A survey done by Yale, based on doctors’ political party registration, found that there was a significant difference in how Republican and Democrat physicians treat patients who owned guns.
And Democratic doctors were 66 percent more likely to say they’d urge parents of small children not to store guns in the home — while Republican doctors instead preferred to ask about safe storage of the firearms, concluded the survey, published in Proceedings of the National Academy of Sciences.
“This was really an eye-opener,” said bioethicist Nancy Berlinger of The Hastings Center, a nonpartisan research institute.
She wasn’t involved with the study but said it sheds light on the problem of “implicit bias” that affects people throughout society — the judgments we’re not consciously aware of making.
“We’re all biased in some way. We can be biased for something as well as against something,” Berlinger explained. When it comes to deeply partisan divides, doctors “can’t screen that out just like the rest of us can’t screen it out.”
The story goes on to state:
Consider firearm safety, an important public health issue particularly for children, who too often are killed or injured when they find and play with a gun.
The number of children’s deaths in such scenarios, while always tragic, is tiny. From a public health standpoint, it happens far less than falling down stairs, drowning in bathtubs, or riding bicycles. According to the Centers for Disease Control, the average numbers of of accidental firearms deaths per year for the five years from 2010 to 2014 among children under 10 years old, was 40. And the vast majority of those resulted from adult males firing the shot that killed the child.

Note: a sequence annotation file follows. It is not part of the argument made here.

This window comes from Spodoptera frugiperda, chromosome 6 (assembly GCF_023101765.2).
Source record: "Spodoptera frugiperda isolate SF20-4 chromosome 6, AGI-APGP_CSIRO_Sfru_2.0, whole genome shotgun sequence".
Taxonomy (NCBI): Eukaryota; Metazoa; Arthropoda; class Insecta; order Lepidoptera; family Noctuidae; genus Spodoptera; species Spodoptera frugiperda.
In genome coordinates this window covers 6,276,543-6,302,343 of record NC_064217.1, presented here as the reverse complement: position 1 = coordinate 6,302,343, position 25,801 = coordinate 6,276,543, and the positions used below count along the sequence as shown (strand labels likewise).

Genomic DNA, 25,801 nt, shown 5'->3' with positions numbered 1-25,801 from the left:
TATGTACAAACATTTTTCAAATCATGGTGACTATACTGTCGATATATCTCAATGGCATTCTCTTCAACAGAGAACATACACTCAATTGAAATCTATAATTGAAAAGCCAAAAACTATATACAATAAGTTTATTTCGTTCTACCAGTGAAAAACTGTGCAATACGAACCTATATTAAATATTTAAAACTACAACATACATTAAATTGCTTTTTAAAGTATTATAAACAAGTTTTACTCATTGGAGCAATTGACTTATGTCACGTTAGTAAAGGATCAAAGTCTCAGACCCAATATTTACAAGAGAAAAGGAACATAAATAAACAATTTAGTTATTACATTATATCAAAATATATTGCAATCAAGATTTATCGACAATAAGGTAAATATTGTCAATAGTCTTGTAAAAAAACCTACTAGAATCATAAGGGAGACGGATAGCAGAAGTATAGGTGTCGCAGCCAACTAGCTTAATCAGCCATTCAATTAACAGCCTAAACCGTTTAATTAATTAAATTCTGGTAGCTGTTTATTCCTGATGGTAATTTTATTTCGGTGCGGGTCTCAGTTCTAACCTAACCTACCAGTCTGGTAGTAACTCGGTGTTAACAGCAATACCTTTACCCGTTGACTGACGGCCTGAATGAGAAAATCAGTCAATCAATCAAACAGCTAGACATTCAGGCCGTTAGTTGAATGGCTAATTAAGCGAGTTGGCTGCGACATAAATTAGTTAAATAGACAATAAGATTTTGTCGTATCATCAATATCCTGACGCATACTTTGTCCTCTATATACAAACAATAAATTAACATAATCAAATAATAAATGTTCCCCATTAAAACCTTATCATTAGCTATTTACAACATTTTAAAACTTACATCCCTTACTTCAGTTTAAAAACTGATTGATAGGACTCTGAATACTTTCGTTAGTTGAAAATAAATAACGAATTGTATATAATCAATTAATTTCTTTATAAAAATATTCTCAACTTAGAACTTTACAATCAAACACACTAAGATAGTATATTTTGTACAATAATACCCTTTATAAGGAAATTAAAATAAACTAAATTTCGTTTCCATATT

John Lott was able to differentiate those numbers for the years 1995-2001. The average number of children under 10 dying in firearms accidents was 42.6 (again from the CDC). The average number of children under 10 shooting themselves or others was nine.
In a nation of 320 million people, and over 40 million children under 10, that is statistically insignificant (though again, tragic in every case). Children under five who drown in five gallon buckets are roughly three times as common.
This shows that the level of concern about firearms as a risk for children is much more ideological rather than rationally based. Applying the same amount of time and effort to warn of the dangers of drowning, falling down stairs, or even using five gallon buckets to wash cars or mop floors, would be far more productive.
While every death of a child is a terrible event, there is no rational way that any public health professional can say that nine deaths a year is an significant public health problem…unless they have a hidden agenda. That is because all preventive measures have costs.
Guns in the home are used to prevent crime or for self defense (depending on the source) between 500,000 and three million times a year, the number of innocent lives saved because of guns in the home, is undoubtedly many times the number of children who die from accidents from firearms.
Defensive use of guns by crime victims is a common occurrence, although the exact number remains disputed (Cook and Ludwig, 1996; Kleck, 2001a). Almost all national survey estimates indicate that defensive gun uses by victims are at least as common as offensive uses by criminals, with estimates of annual uses ranging from about 500,000 to more than 3 million (Kleck, 2001a), in the context of about 300,000 violent crimes involving firearms in 2008 (BJS, 2010). On the other hand, some scholars point to a radically lower estimate of only 108,000 annual defensive uses based on the National Crime Victimization Survey (Cook et al., 1997). The variation in these numbers remains a controversy in the field. The estimate of 3 million defensive uses per year is based on an extrapolation from a small number of responses taken from more than 19 national surveys. The former estimate of 108,000 is difficult to interpret because respondents were not asked specifically about defensive gun use.
The Hippocratic school taught “either help or do not harm the patient.” Advocating for gun-free homes seems to be violation of that rule.
©2016 by Dean Weingarten: Permission to share is granted when this notice is included.